Let’s examine traditional Christianity’s teaching of grace. It teaches that the Old Covenant was the Ten Commandments. It maintains that Christ came to establish a “new covenant” containing only grace and promises—liberty to do whatever one pleases. Law is not included in their package. In their own minds, these creative religionists have devised a way to “have a good time” and have a clear conscience. They had to eliminate the source of their gnawing guilt. The solution was simple: “Grace alone ‘saves’ men. The burden of commandment-keeping is no longer necessary.”

This diabolical teaching would lead you to believe that the law of God is harsh and cruel. It proclaims that the fault of the Old Covenant was with the law, and since God gave the law, the fault must have been His. Read what Christ says to those who follow these false precepts: “Howbeit in vain do you worship Me, teaching for doctrines the commandments of men. For laying aside the commandment of God, you hold the tradition of men…Full well you reject the commandment of God, that you may keep your own tradition” (Mark 7:7-9).

Notice the warning that God inspired in the book of Jude: “Beloved, when I gave all diligence to write unto you of the common salvation, it was needful for me to write unto you, and exhort you that you should earnestly contend for the faith which was once delivered unto the saints. For there are certain men crept in unawares who were before of old ordained to this condemnation, ungodly men, turning the grace of our God into lasciviousness, and denying the only Lord God, and our Lord Jesus Christ” (Jude 3-4).

Even before the New Testament was completely written, ungodly men had crept into the Church in an attempt to corrupt it by turning grace into lasciviousness. This was precisely the false gospel taught by Simon Magus, Nicholas of Samaria, Cerinthus and other “founders” of counterfeit Christianity.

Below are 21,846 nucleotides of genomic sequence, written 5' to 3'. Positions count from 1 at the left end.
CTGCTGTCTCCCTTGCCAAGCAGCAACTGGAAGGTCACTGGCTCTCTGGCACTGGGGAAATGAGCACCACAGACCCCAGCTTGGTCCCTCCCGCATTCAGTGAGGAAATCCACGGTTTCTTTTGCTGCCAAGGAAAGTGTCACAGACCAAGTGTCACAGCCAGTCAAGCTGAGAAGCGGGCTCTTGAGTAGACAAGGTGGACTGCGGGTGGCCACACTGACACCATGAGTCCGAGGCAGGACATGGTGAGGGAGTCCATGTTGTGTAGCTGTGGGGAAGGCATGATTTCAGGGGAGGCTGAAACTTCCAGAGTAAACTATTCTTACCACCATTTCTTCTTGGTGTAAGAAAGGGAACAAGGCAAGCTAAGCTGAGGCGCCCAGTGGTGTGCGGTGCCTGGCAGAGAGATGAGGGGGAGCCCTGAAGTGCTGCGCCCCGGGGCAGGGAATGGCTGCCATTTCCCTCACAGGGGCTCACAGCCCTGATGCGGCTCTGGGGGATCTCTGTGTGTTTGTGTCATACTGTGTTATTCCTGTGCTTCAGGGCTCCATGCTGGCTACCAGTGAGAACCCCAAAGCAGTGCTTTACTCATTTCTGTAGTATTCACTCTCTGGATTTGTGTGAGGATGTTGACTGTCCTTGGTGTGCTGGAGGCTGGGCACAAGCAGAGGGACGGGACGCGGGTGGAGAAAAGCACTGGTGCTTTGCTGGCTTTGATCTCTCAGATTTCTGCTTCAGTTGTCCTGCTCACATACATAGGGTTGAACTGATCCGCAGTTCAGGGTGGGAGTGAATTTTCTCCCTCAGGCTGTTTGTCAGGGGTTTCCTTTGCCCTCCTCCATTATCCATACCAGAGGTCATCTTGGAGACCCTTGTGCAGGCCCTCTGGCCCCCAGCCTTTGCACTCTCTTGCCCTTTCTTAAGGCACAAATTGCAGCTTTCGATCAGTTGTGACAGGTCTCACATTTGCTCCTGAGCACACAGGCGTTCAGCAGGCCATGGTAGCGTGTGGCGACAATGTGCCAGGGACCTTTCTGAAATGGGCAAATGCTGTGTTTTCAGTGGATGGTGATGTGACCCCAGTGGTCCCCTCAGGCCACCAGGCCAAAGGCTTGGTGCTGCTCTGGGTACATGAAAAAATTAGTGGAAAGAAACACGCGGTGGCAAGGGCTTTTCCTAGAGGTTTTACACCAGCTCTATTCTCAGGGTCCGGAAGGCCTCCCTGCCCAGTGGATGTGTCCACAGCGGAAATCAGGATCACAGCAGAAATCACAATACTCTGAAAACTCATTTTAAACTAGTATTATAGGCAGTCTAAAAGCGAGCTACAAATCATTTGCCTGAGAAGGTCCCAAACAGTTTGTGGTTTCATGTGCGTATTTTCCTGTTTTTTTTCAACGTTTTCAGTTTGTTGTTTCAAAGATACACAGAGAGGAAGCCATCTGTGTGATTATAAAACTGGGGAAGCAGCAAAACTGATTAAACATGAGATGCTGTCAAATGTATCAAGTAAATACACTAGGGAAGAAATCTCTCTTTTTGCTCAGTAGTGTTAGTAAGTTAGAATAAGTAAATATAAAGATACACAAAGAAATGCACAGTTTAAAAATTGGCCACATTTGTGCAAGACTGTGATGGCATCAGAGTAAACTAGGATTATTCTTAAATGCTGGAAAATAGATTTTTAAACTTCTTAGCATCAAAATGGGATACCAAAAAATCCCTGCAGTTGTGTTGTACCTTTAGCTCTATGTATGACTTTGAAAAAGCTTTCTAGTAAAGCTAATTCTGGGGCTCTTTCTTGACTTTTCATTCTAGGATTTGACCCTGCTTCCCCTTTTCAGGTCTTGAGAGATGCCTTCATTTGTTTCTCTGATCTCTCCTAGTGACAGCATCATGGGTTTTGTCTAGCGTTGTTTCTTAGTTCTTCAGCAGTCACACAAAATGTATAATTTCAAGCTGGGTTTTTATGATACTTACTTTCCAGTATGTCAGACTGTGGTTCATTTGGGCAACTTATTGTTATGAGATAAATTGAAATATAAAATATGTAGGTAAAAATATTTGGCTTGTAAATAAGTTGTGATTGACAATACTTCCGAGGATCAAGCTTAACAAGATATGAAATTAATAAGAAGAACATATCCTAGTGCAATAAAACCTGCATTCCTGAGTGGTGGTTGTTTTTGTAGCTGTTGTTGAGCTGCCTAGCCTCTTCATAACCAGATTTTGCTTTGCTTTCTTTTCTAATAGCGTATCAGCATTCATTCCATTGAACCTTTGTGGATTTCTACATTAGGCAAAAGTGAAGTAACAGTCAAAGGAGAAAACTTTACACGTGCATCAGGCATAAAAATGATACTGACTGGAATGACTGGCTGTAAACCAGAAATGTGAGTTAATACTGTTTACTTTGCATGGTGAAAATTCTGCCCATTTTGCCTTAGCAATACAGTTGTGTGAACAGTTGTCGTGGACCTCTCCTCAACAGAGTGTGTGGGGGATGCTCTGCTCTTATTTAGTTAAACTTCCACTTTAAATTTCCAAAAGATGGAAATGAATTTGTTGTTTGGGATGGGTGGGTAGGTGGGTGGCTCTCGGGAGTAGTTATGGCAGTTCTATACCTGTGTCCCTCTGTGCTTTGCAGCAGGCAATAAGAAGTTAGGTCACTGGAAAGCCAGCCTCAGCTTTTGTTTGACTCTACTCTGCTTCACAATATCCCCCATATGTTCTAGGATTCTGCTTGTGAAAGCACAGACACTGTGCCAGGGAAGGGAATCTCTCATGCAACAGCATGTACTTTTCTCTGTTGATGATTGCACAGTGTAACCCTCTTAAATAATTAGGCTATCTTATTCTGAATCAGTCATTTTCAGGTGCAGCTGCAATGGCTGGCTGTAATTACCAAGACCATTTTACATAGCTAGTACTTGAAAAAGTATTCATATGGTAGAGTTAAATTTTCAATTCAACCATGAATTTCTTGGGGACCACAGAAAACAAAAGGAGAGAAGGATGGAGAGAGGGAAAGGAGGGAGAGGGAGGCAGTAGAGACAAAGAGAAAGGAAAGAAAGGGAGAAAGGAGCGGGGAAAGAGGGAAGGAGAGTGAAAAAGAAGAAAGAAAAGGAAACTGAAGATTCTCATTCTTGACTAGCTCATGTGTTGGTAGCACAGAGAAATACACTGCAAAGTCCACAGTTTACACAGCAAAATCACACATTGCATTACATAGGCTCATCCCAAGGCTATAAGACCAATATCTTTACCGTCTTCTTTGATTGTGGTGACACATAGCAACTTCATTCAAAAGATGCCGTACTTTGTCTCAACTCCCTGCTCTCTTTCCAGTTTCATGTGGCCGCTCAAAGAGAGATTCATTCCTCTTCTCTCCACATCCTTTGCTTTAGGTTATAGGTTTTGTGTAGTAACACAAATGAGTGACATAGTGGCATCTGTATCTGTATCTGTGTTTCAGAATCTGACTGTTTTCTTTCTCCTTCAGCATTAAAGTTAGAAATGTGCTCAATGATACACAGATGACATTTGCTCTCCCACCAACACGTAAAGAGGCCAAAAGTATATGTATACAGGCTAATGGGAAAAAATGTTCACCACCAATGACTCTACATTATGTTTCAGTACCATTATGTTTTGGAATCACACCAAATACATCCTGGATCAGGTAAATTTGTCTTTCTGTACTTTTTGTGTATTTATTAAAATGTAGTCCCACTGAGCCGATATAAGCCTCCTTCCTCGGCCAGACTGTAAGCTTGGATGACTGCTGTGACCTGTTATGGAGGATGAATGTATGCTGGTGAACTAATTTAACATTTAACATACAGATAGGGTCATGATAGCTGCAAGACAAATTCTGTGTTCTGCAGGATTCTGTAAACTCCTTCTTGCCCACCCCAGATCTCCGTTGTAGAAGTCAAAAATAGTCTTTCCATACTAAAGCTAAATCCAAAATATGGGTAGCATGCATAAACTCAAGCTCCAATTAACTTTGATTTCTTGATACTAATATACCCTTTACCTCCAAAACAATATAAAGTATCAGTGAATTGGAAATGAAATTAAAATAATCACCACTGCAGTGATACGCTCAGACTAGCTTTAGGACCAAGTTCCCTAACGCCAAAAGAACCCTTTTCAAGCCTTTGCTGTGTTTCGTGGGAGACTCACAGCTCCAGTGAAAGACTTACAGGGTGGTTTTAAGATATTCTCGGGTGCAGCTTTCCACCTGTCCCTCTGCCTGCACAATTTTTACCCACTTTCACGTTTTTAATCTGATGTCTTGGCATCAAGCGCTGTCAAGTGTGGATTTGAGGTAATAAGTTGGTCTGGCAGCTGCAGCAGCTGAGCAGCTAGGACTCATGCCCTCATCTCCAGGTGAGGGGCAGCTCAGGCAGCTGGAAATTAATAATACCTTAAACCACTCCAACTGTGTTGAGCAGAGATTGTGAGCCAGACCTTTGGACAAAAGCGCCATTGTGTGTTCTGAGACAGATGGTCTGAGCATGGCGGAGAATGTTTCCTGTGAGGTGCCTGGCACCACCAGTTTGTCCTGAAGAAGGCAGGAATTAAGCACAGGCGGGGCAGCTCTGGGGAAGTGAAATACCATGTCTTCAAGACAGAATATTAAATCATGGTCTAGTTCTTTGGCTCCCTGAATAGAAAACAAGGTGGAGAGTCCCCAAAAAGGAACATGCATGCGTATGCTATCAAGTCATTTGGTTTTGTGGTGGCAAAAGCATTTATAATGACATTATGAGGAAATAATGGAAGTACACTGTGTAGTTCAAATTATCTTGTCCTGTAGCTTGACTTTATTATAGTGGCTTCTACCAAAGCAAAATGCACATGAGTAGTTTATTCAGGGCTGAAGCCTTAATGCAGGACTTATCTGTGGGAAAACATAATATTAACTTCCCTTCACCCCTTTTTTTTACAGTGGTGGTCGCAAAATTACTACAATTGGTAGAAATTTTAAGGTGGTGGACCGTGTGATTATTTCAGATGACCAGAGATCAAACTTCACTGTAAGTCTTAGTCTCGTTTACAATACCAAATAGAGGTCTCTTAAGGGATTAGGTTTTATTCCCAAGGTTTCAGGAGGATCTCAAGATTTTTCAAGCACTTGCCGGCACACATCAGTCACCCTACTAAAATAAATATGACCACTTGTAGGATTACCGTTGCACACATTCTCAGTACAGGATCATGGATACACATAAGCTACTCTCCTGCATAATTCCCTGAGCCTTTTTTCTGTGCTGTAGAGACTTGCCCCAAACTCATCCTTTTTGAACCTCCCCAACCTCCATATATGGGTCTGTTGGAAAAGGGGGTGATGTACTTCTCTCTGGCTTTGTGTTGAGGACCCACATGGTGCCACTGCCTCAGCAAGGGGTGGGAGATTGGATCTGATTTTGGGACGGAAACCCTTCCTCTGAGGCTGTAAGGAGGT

Lasciviousness means “license to sin.” It could also be defined as “unrestrained liberty” or “abuse of privilege.” In essence, this meant license to do what seems right in one’s own eyes, according to one’s own conscience.

Just as Simon Magus (Acts 8:9-24) and others turned God’s grace into license to disobey His law, this same attitude permeates the minds of most professing Christians today.

The universal message from most pulpits falsely tells people that Christ abolished His Father’s law—but your Bible says otherwise. No one can be born into God’s kingdom unless he completely submits to God’s authority.

Grace—The True Definition

Webster’s New Collegiate Dictionary defines grace as “favor, kindness and mercy.” The ecclesiastical usage is defined as “divine mercy and forgiveness.” No mention is made about grace being license to disobey God’s law. To be “under grace” means to be extended mercy and forgiveness as a result of sincere repentance and resolve to obey God.

This is explained further in Roman 6:14-15: “For sin shall not have dominion over you for you are not under the law, but under grace. What then? Shall we sin, because we are not under the law, but under grace? God forbid.” Many misunderstand the concept of “under the law,” which means under the penalty of the law. Notice Galatians 5:18: “But if you are led by the Spirit, you are not under the law.” You are under the penalty of the law if you violate it as a way of life.

But a person led by God’s Spirit will strive to follow that law. When he occasionally sins, he repents and is forgiven (I John 1:8-10). By virtue of obedience and grace, he is not under the penalty of the law.

When an individual seeks to obey God and come under the “umbrella” of grace, the blood of Christ justifies, or forgives, all past transgressions. Repentance shows God the direction a Christian chooses to take from that time forward. Having been made right with God by His mercy and forgiveness, a Christian embarks on a new course in life—he is saved by Christ’s life, not His death!

Consider! Only if Christ has risen from the dead can His Spirit guide and strengthen new converts, for it is the Holy Spirit that leads Christians. Paul wrote, “For as many as are led by the Spirit of God, they are the sons of God” (Rom. 8:14).

This means that Christ, as our living, active High Priest in Heaven, sends the Holy Spirit to those whom the Father calls and begets. As High Priest, Christ is our living Intercessor and Advocate, who sees us through life as we seek to overcome and endure to the end. The fact that Christ is alive allows Him to function as an Advocate for Christians. In this way, we are saved by His life. Repentance is a continual state of mind. Thus, forgiveness is also continual. Also, it is the Spirit of the living Christ in Christians that will change them at the resurrection (Rom. 8:14-17), so that they can receive eternal life.